I have recovered sufficiently enough to return to work and to blogging. I am now 0 - 2 for cancer, meaning Cancer-0 and Me-2, just so we are clear on the scoring stats. Just as I was sharing the news with everyone that I was going to be OK, I learned that a priestly friend--Mary+--from the northern part of our Valley actually has been diagnosed with early stage breast cancer. I was still happy for me and so were others, even the afflicted Mary+. I hold her up in prayer for healing and peace, and may she know the power of the laying on of hands as I have...

We are now enjoying the last days of official Summer and next week Fall begins again. I'm ready for the change, after all we KNOW we'll have summer again next year.

I wish to thank at this time all of those who have been caring for me and continue to do so, near and far. I've learned a lot about people and their willingness to put themselves "out there" for others. I thank my best friend, Joyce, for taking me to surgery that morning and I thank Ann from my church for picking me up and bringing me home. And of course, I thank my priest, my deacons and various other clergy and holy people from my church for praying for me and checking on me frequently.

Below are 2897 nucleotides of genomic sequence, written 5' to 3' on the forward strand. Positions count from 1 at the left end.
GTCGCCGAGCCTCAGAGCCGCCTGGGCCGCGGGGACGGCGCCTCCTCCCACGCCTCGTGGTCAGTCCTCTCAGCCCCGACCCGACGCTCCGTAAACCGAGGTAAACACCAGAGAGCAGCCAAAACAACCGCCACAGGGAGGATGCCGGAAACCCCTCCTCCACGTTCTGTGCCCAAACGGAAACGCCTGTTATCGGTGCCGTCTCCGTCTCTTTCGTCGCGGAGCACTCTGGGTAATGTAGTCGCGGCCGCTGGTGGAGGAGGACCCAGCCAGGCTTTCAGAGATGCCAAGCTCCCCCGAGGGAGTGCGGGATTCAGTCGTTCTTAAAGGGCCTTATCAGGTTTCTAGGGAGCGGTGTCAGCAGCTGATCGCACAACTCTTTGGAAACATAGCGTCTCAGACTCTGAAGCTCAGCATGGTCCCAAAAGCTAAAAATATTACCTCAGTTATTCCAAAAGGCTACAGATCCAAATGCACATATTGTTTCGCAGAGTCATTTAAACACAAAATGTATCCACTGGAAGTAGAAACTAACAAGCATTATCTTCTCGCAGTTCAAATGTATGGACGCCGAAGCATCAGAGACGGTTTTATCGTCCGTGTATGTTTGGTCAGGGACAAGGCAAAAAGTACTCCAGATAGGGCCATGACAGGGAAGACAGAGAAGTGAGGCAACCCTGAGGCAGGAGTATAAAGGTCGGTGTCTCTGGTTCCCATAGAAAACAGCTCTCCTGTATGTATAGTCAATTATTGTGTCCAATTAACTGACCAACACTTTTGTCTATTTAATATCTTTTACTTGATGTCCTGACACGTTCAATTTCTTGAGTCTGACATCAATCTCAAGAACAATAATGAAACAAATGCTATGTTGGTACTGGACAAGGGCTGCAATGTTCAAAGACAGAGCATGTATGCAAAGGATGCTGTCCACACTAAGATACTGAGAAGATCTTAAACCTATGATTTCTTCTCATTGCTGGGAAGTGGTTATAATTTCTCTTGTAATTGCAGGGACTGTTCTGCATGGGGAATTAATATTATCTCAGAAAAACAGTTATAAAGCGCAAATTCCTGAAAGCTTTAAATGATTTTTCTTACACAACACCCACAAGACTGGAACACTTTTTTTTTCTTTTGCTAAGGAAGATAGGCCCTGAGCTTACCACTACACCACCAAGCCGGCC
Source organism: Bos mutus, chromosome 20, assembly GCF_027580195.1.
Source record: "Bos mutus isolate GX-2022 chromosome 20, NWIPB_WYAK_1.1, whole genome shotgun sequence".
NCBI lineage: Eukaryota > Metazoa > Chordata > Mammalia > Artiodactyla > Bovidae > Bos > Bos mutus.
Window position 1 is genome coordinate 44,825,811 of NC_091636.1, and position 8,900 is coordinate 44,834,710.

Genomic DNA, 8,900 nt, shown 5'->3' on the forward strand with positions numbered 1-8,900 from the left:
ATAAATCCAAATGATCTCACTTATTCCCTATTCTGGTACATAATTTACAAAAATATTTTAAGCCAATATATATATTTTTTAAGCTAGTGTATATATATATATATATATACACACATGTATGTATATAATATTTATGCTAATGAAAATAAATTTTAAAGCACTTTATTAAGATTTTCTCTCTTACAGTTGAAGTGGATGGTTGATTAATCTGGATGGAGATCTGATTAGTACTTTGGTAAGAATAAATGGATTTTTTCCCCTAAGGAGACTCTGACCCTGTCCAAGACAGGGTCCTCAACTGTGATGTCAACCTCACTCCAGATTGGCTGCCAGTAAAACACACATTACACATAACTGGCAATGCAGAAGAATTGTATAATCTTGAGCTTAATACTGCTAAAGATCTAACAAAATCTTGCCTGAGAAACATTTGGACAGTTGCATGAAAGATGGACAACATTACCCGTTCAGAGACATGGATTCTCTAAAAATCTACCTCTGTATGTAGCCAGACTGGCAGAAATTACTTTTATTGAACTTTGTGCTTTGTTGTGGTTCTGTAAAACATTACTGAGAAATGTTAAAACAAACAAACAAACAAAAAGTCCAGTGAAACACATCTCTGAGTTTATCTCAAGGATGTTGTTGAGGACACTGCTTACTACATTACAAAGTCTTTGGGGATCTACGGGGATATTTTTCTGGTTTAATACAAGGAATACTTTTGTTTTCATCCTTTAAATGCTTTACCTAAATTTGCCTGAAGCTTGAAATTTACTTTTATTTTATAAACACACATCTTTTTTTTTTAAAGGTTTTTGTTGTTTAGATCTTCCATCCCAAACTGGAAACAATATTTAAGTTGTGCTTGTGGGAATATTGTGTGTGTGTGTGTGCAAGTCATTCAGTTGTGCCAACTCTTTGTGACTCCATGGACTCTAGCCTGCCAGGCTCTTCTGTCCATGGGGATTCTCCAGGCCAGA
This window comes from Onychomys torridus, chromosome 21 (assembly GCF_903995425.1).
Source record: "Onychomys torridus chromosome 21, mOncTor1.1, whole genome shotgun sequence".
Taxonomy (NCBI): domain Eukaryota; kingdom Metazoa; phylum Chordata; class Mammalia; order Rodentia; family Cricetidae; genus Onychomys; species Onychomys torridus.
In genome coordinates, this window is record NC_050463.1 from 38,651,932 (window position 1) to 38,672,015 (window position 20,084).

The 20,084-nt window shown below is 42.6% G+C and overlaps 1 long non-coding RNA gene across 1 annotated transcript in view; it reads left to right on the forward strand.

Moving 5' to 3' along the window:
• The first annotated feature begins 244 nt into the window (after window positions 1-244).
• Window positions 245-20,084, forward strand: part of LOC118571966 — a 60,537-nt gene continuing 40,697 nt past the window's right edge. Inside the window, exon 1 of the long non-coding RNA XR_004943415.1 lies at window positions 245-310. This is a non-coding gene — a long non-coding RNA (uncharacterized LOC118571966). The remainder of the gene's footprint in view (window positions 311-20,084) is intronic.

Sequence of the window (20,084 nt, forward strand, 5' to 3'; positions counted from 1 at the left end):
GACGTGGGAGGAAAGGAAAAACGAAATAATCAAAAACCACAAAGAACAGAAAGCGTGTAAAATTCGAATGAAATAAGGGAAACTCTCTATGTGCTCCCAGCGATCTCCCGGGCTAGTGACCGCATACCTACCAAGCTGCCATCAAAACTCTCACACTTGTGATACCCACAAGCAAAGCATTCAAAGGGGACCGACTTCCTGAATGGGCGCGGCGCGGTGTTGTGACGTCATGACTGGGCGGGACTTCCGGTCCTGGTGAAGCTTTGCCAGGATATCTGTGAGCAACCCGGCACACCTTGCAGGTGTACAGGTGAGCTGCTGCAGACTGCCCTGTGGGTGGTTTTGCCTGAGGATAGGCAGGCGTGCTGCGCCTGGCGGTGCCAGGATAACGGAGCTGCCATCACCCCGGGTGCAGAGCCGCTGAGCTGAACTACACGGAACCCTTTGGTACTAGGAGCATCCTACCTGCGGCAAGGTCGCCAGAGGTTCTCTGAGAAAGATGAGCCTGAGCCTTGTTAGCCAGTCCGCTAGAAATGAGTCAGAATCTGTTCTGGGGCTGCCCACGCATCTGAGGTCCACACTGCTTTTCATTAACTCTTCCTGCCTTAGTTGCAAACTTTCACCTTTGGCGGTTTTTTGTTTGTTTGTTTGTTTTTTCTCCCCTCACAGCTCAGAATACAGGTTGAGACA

And all of those wonderful Trinity women who prayed tirelessly on my behalf. I would name them all but then it would be an extremely long post, but they know who they are. And those fellow bloggers of mine: Eileen, Kirstin, Elizabeth+, Cecilia+, Jonathan+ aka Mad Priest, Quixotic Pastor, Christina, Jan, Lisa, Magdalene, Little Mary, just to name a few.

So you all have my thanks and my blessing. Pray without ceasing for all who are afflicted and show kindness to all. It's time to dance before the Lord, who has done great things for me...



Wednesday, September 05, 2007

The Sacred, Love and Baptism: Our Trinity

As promised, here is another sermon by The Rev Anne K Bartlett. Remarkable in its simplicity yet powerful in its message of sacredness, love and the blessing of baptism--the becoming one in Christ, as one of His own within the family of the true and living God. May you be blessed by its Gospel truth as I was last Sunday [and yes I share the pew I happen to try to sit in every Sunday...there, I said it!]. Please visit us at Trinity Episcopal in Ashland, Oregon

2 September 2007
Trinity Episcopal Church, Ashland, OR
The Rev. Anne K. Bartlett, Rector

In the name of the living God, who is and was and is to come. Amen.